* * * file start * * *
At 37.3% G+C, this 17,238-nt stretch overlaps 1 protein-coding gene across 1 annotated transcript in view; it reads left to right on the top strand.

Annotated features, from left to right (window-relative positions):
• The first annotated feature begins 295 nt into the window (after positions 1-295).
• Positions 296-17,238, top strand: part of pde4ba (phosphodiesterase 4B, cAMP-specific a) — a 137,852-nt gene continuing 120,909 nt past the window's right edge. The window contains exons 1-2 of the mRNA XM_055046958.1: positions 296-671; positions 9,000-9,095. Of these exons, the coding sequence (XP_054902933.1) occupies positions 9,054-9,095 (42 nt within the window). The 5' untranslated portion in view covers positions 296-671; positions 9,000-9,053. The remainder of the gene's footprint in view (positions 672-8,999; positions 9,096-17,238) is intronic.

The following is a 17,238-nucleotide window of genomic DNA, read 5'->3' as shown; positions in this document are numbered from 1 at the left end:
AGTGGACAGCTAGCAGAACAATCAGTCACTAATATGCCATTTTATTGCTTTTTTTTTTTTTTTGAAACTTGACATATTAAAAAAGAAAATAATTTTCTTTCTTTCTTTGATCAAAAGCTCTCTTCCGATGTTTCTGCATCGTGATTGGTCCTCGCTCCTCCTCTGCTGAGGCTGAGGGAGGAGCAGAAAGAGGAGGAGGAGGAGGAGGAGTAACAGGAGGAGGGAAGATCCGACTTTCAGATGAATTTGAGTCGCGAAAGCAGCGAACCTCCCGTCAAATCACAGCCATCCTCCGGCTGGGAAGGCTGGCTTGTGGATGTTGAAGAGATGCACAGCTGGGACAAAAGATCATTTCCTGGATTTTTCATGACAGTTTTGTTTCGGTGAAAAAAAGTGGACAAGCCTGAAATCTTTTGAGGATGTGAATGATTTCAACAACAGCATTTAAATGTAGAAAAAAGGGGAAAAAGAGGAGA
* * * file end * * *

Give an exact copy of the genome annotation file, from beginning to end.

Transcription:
At 37.3% G+C, this 17,238-nt stretch overlaps 1 protein-coding gene across 1 annotated transcript in view; it reads left to right on the top strand.

Annotated features, from left to right (window-relative positions):
• The first annotated feature begins 295 nt into the window (after positions 1-295).
• Positions 296-17,238, top strand: part of pde4ba (phosphodiesterase 4B, cAMP-specific a) — a 137,852-nt gene continuing 120,909 nt past the window's right edge. The window contains exons 1-2 of the mRNA XM_055046958.1: positions 296-671; positions 9,000-9,095. Of these exons, the coding sequence (XP_054902933.1) occupies positions 9,054-9,095 (42 nt within the window). The 5' untranslated portion in view covers positions 296-671; positions 9,000-9,053. The remainder of the gene's footprint in view (positions 672-8,999; positions 9,096-17,238) is intronic.

The following is a 17,238-nucleotide window of genomic DNA, read 5'->3' as shown; positions in this document are numbered from 1 at the left end:
AGTGGACAGCTAGCAGAACAATCAGTCACTAATATGCCATTTTATTGCTTTTTTTTTTTTTTTGAAACTTGACATATTAAAAAAGAAAATAATTTTCTTTCTTTCTTTGATCAAAAGCTCTCTTCCGATGTTTCTGCATCGTGATTGGTCCTCGCTCCTCCTCTGCTGAGGCTGAGGGAGGAGCAGAAAGAGGAGGAGGAGGAGGAGGAGTAACAGGAGGAGGGAAGATCCGACTTTCAGATGAATTTGAGTCGCGAAAGCAGCGAACCTCCCGTCAAATCACAGCCATCCTCCGGCTGGGAAGGCTGGCTTGTGGATGTTGAAGAGATGCACAGCTGGGACAAAAGATCATTTCCTGGATTTTTCATGACAGTTTTGTTTCGGTGAAAAAAAGTGGACAAGCCTGAAATCTTTTGAGGATGTGAATGATTTCAACAACAGCATTTAAATGTAGAAAAAAGGGGAAAAAGAGGAGA